Pride, Prejudice, and Professionalism
By Grace M. White, PT, DPT
Congratulations to Georgia State University Physical Therapy Program graduate Grace M. White, PT, DPT, a finalist of the annual physical therapy student essay contest co-sponsored by the ACAPT Consortium for the Humanities, Ethics, and Professionalism (CHEP) and the Journal of Humanities in Rehabilitation. This writing competition is designed to encourage deep thinking by students about the role and value of humanities, ethics, and professionalism in academic training and professional life. The third in an annual series, the CHEP-JHR essay contest offers a creative opportunity to ignite critical reflection in PT students across the nation, to support holistic approaches to patient care. This year’s essay prompt was, “As healthcare professionals, working closely with patients, families, and colleagues offers opportunities for meaningful connection. However, challenges may arise when we encounter perspectives, values, priorities, and communication styles different from our own. Describe a time when you were challenged in such a way, and how you responded.” In this essay, “Pride, Prejudice, and Professionalism,” Dr. White relates how she used patience, insight, and a clever strategy to overcome her patient’s sexist bias against her and deliver his treatment.
Pride, Prejudice, and Professionalism
“Women can’t be doctors – that’s just asking too much of them.” The words echoed as I opened the door to leave my patient’s room. I was three weeks into my clinical rotation at an assisted living facility when I met Earle.* In the weeks prior to this visit, I had become well-acquainted with most of the residents, staff, and family members at the facility. I had learned that Earle was a particularly difficult man to be around. Aside from making inappropriate comments, he was rude and pugnacious toward the staff, primarily the female healthcare providers. So, when I saw his name appear on the schedule, I knew his would be a difficult case. Earle was referred to physical therapy for muscular weakness and difficulty with ambulation.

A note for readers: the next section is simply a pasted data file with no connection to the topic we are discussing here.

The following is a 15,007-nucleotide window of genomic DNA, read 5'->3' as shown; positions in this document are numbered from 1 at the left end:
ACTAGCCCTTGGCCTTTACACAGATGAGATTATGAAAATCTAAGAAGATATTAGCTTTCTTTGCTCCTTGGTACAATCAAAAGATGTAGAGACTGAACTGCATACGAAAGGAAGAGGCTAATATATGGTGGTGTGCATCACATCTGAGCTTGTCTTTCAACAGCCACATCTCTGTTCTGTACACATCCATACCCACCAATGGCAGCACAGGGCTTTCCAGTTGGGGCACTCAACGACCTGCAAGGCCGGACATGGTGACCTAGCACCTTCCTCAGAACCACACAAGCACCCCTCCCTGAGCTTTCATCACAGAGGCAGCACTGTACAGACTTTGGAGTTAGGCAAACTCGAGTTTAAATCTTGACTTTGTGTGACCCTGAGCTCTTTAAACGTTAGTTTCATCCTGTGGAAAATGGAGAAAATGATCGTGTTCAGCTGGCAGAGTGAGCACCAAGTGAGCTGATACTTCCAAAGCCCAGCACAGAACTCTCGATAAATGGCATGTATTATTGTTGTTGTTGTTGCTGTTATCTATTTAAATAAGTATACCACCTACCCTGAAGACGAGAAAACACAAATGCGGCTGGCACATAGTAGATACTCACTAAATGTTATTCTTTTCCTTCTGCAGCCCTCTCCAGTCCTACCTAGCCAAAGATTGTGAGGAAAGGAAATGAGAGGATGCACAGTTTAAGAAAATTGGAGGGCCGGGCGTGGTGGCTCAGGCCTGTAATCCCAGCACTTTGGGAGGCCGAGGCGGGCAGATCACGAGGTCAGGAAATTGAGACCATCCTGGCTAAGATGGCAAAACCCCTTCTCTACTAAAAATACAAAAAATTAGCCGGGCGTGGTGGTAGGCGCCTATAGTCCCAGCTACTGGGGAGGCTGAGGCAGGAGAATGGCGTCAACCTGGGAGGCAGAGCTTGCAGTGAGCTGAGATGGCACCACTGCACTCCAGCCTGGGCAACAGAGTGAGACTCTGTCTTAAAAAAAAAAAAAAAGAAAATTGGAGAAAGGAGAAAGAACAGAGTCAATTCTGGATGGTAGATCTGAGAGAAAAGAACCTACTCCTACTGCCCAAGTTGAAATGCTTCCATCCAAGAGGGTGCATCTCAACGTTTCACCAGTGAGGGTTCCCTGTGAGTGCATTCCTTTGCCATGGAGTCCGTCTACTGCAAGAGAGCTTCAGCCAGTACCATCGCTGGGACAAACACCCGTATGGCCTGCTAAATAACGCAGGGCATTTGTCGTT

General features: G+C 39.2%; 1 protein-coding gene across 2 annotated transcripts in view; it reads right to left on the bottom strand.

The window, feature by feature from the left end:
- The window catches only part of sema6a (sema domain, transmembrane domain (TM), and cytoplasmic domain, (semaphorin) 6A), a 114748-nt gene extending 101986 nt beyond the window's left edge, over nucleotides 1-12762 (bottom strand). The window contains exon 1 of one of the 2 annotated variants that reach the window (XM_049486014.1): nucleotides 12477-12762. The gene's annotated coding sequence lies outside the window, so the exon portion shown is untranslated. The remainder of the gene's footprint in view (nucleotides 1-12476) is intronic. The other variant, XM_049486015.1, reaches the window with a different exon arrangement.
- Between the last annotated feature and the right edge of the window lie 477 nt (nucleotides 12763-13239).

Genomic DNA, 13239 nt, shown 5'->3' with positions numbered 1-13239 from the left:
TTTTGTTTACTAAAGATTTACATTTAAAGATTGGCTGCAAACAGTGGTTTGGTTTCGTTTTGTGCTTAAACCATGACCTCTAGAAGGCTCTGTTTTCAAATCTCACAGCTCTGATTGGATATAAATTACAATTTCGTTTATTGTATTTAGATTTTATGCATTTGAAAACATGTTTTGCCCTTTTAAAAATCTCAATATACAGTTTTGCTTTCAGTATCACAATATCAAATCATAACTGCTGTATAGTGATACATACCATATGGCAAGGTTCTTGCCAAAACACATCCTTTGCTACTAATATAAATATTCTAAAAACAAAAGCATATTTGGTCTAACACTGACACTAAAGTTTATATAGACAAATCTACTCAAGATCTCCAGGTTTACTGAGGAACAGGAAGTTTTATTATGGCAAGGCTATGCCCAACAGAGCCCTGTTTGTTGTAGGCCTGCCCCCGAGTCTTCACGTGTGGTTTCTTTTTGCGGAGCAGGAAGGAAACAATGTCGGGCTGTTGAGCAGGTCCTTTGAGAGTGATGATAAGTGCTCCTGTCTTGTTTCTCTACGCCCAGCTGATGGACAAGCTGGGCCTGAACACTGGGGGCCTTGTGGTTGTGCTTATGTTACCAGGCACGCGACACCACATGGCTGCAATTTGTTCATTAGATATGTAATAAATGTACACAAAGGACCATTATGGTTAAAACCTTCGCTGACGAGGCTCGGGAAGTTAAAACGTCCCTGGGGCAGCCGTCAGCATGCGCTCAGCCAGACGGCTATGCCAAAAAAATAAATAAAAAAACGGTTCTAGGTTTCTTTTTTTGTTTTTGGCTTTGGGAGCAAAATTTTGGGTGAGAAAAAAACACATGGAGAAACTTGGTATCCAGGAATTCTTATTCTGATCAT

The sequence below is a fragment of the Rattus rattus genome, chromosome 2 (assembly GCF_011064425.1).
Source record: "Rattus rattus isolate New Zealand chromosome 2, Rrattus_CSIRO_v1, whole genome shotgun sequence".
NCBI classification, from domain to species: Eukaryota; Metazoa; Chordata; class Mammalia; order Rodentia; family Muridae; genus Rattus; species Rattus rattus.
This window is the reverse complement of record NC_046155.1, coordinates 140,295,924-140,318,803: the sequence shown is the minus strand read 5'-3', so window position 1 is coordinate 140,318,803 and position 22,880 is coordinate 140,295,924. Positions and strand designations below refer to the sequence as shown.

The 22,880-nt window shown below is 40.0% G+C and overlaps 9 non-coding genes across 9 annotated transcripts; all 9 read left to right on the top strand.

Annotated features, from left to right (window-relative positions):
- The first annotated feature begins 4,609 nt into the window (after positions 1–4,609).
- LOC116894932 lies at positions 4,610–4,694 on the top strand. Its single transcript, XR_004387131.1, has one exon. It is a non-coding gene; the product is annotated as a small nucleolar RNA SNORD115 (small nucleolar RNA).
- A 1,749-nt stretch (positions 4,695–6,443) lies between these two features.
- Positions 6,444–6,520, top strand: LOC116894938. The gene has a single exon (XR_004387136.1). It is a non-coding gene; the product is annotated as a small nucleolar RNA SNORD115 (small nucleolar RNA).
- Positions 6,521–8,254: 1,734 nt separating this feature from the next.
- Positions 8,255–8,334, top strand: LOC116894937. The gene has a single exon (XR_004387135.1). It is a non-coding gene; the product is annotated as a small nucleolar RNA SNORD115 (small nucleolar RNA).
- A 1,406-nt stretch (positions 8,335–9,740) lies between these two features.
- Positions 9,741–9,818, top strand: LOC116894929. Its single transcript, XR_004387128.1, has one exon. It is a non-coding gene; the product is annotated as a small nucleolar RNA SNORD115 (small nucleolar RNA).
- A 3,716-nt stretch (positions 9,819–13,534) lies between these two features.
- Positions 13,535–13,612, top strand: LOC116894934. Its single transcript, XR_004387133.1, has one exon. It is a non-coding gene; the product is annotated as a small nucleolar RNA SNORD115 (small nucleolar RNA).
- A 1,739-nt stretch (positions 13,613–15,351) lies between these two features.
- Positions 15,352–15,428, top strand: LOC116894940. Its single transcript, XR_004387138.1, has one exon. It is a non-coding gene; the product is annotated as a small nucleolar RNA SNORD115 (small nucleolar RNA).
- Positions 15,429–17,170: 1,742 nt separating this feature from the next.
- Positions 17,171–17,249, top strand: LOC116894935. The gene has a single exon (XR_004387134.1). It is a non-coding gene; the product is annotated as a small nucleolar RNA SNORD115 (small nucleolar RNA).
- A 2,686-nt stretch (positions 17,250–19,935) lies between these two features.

The first time I stepped into Earle’s room, I was met with an exasperated sigh laced with disapproval. Before I finished introducing myself, he interjected, “With how complex the medical field is today, I’m surprised to see a girl pursuing a doctorate degree.” I tried to reason with him to no avail. I explained the rigor of my curriculum, the pre-requisites, and told him I was just as capable as all my fellow classmates, men and women alike.
Throughout the evaluation, he scoffed, made verbal jabs, and by the end refused to do anything more with me. He told me this was a waste of time; that he “would be ready when they send in a ‘real’ doctor.” I assumed he meant a male. He cut the session short and sent me away. I felt angry and defeated. As the oldest of three daughters, in a family with a fiercely strong mother and one in which “feminist” was a word used proudly, tolerating discrimination for being a woman was unacceptable. I was ashamed that I had let this man get to me. But something about this session and this patient struck me in a way I wasn’t expecting, and I found it increasingly difficult to shrug off his sexist commentary.
Rather than fight his glaringly stubborn mindset, I decided I would prove to Earle how capable I was in a different way: by helping him. After discussing the case with my male clinical instructor, we agreed that I would come up with a plan of care for Earle that my CI would implement. The next day, we met with Earle and as my CI began to take him through the exercises I planned, Earle followed—willingly and zealously—all the while ignoring me. We continued like this for a few weeks. I observed and assessed, adapting his treatment accordingly, and Earle rapidly improved.
Eventually, my CI told Earle that I was the one who designed his plan of care. He skipped his next three sessions. I began to think he wasn’t going to come back to physical therapy.
However, the following Friday, Earle stopped me in the hall and asked me a question about his back pain. It wasn’t an apology, but I knew he was extending an olive branch. He started coming to physical therapy again. At first, he was reluctant to take instructions from me— occasionally making an offensive remark—but eventually, he came around. It was by no means perfect, but we worked within a distinctly authentic dynamic. Our relationship was like pulling on opposite ends of a rope, but somehow meeting in the middle, compromising enough to achieve his goals during these sessions.
I think back to Earle often, particularly when I am facing a patient, classmate, or co-worker with a conflicting viewpoint. I reflect on the feelings of defeat and anger I experienced with Earle, but also on the moment when I realized I needed to reconcile my own feelings with my professional duty in treating a patient. We often don’t realize how deeply we hold certain truths, values, or beliefs until they are challenged by others. This experience showed me how much patience and practice it takes to navigate these circumstances, especially when caught off-guard.
It was not easy to ignore Earle’s unfounded prejudice toward me, but I knew that arguing with this man, acting unprofessionally, and ultimately not delivering the care I knew I was capable of, would only confirm his preconceived bias. Although we held vastly different beliefs, I provided the best care I possibly could. Instead of fighting with Earle, I chose to fight for him.
* Name has been changed.